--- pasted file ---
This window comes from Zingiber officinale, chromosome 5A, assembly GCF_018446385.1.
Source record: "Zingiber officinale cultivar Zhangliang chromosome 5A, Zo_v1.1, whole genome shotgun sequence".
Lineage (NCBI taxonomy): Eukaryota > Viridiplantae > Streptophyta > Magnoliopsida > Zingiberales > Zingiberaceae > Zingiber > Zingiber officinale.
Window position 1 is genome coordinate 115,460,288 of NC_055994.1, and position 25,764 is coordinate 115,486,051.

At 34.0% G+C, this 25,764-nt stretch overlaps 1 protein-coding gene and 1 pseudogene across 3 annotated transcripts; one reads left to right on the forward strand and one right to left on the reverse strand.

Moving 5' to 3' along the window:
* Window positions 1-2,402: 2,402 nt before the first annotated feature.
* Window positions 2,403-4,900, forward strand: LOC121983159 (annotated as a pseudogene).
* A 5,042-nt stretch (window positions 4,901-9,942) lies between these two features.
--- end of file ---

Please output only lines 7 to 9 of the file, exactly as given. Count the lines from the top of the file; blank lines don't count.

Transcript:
* Window positions 1-2,402: 2,402 nt before the first annotated feature.
* Window positions 2,403-4,900, forward strand: LOC121983159 (annotated as a pseudogene).
* A 5,042-nt stretch (window positions 4,901-9,942) lies between these two features.